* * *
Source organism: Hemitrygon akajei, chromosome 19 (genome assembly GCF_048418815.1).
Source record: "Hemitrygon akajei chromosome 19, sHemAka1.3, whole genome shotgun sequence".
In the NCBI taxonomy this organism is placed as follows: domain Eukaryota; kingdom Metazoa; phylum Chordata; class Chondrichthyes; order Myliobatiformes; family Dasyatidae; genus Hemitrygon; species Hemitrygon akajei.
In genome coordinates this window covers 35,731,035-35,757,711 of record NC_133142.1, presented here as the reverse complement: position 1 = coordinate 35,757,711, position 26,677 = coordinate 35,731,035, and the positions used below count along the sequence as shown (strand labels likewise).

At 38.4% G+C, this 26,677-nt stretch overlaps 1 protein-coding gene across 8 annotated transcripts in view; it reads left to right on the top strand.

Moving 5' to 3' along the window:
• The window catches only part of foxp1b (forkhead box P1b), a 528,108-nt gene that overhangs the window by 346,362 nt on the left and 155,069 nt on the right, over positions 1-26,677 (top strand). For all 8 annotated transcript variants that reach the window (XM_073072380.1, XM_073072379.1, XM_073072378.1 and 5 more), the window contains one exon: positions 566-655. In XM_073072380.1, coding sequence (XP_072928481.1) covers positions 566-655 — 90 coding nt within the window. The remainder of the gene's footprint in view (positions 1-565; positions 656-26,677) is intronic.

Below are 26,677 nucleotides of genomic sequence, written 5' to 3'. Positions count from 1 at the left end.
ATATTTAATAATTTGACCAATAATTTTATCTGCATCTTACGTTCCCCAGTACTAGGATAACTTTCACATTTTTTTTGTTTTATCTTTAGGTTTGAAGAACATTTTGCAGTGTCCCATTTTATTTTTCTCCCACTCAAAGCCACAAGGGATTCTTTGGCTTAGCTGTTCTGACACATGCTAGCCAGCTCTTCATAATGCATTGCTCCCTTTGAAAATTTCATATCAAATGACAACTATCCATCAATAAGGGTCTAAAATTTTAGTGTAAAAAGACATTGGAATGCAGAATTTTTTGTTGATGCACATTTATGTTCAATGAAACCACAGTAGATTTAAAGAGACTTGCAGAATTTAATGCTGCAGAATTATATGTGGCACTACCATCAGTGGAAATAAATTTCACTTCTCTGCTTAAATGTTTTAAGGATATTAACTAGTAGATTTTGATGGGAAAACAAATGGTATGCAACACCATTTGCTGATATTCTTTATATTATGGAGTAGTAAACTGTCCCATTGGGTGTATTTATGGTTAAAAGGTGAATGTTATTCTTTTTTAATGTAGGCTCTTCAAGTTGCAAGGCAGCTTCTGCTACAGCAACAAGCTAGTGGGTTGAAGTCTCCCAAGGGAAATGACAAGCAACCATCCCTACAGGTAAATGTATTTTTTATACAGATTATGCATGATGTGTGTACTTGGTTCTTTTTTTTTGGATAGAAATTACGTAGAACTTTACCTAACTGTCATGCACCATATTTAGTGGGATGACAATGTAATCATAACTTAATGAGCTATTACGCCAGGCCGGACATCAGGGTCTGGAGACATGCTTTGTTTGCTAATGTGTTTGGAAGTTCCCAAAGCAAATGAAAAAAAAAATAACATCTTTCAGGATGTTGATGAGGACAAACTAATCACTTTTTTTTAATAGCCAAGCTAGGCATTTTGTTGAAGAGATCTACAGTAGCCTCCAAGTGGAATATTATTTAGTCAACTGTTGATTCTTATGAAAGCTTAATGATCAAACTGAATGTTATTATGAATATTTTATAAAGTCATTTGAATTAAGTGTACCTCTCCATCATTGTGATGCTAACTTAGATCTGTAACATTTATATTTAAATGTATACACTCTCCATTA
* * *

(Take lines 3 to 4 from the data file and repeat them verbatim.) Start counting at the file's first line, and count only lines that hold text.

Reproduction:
In the NCBI taxonomy this organism is placed as follows: domain Eukaryota; kingdom Metazoa; phylum Chordata; class Chondrichthyes; order Myliobatiformes; family Dasyatidae; genus Hemitrygon; species Hemitrygon akajei.
In genome coordinates this window covers 35,731,035-35,757,711 of record NC_133142.1, presented here as the reverse complement: position 1 = coordinate 35,757,711, position 26,677 = coordinate 35,731,035, and the positions used below count along the sequence as shown (strand labels likewise).